What We Know About Joyette Holmes, Special Prosecutor Appointed in Ahmaud Arbery Case

Georgia Attorney General Chris Carr said Monday he had appointed a new district attorney to prosecute the case against two white men accused of fatally shooting Ahmaud Arbery, a 25-year-old black man who died while running in a Glynn County neighborhood in February.

Joyette Holmes of the Cobb Judicial Circuit (CJC) is the fourth district attorney to handle the case since the February 23 shooting. The case's first two district attorneys, one in the Brunswick Judicial Circuit and another in the Waycross Judicial Circuit, both recused themselves before a third district attorney, Tom Durden, took over last month.

"This case has grown in size and magnitude since [Durden] accepted the appointment on April 13, 2020, and as an experienced District Attorney, Tom has recognized that another office is better suited from a resource perspective to now handle the case," Carr said in a news release announcing Holmes' appointment. "District Attorney Holmes is a respected attorney with experience, both as a lawyer and a judge, and the Cobb County District Attorney's office has the resources, personnel and experience to lead this prosecution and ensure justice is done."

Ahmaud Arbery
Ahmaud Arbery, pictured here, was fatally shot while jogging in a Glynn County neighborhood on February 23. I RUN WITH MAUD

The case has been the target of heavy criticism since a video of the shooting went viral last week. Just days after the video's release, the Georgia Bureau of Investigations (GBI) announced two suspects in the case, identified as former law enforcement officer Gregory McMichael and his son, Travis McMichael. Both have since been arrested and face charged of murder and aggravated assault, the GBI said in a statement.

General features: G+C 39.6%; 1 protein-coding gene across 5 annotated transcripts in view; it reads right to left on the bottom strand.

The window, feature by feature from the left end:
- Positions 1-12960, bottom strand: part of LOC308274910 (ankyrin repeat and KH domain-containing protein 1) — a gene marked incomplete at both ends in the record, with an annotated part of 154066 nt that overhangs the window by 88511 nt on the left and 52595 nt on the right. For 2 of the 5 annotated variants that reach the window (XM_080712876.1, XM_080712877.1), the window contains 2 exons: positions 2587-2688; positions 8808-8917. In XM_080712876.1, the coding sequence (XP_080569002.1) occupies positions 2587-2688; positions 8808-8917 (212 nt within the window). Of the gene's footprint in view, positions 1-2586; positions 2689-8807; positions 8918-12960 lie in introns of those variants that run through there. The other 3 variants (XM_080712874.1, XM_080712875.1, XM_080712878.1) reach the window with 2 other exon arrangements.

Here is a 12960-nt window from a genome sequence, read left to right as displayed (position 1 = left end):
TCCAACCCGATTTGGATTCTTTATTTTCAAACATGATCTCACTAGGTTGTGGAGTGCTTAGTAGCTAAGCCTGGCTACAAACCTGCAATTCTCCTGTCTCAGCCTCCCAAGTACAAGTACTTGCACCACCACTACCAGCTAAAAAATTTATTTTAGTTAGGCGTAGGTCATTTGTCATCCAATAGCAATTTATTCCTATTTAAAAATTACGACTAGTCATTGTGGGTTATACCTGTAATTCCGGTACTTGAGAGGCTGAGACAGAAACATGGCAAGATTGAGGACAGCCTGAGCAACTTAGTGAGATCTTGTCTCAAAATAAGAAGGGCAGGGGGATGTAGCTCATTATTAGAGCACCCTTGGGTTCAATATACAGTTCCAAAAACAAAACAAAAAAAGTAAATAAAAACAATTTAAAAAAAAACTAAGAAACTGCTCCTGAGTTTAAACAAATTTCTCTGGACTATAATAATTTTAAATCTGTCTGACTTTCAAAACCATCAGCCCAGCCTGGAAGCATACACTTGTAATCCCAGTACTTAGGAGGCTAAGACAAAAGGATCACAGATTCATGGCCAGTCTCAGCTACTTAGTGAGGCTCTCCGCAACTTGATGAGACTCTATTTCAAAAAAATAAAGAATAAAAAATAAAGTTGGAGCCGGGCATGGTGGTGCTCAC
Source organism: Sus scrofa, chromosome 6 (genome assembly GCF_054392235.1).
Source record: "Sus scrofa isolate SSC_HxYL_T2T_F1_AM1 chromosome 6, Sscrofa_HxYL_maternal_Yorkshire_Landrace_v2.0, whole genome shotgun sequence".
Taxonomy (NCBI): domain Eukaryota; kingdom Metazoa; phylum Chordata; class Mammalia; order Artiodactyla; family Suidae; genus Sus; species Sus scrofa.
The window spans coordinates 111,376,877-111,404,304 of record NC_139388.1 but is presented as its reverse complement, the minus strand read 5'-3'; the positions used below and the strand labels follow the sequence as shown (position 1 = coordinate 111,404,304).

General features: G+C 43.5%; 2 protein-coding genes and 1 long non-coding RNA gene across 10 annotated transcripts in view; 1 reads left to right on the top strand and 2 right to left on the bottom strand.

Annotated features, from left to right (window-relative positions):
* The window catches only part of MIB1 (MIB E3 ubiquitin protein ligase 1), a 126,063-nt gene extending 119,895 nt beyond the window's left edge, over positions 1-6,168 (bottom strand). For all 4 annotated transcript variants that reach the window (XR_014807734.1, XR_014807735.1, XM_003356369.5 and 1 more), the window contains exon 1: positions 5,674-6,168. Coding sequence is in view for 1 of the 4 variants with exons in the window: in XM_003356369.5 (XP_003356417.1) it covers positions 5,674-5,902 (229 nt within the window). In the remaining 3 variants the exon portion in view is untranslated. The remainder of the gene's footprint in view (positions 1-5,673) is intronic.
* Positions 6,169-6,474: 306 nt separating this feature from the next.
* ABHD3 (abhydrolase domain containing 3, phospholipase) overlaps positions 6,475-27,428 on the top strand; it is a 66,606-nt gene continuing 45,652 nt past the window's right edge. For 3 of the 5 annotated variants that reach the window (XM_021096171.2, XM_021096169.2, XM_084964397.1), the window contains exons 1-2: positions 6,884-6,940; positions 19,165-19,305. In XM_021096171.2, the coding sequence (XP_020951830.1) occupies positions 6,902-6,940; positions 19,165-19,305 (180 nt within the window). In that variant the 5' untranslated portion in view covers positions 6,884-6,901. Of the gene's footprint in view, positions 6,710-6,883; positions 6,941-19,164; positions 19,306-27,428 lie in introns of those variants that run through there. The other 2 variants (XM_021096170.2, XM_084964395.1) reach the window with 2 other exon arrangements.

Holmes, a mother of two, became Cobb County's first woman and first black district attorney upon taking the oath of office last July. According to Cobb's website, she broke the same boundaries four years earlier when she accepted the role of chief magistrate of the Cobb County Superior Court. Before launching her professional career, a news release from the CJC said the native Georgian studied psychology and criminal justice at the University of Georgia and completed her law degree at the University of Baltimore School of Law in Maryland.

The Georgia chapter of the National Association for the Advancement of Colored People (NAACP), which last week called the Arbery shooting a "modern-day lynching," said it was "hopeful" about Holmes' appointment but still planned to closely follow developments in the case. "We will continue to monitor proceedings and advocate for fairness in every phase of litigation—from jury selection to sentencing," the Georgia NAACP said Monday.

Though court restrictions remain in place through June 12 due to the novel coronavirus pandemic, the CJC said in its release that Holmes planned to work "as expeditiously as possible" on the case in the meantime.

"Our office will immediately gather all materials related to the investigation thus far and continue to seek additional information to move this case forward," Holmes said in the release.

Benjamin Crump, a lawyer representing Arbery's family, applauded the decision to appoint a special prosecutor in Arbery's case in a statement posted Monday on Twitter.

"We implore District Attorney Joyette Holmes to be zealous in her search for justice, as she works to hold all of those responsible for the unjustifiable execution of an unarmed young Black man in broad daylight," Crump said.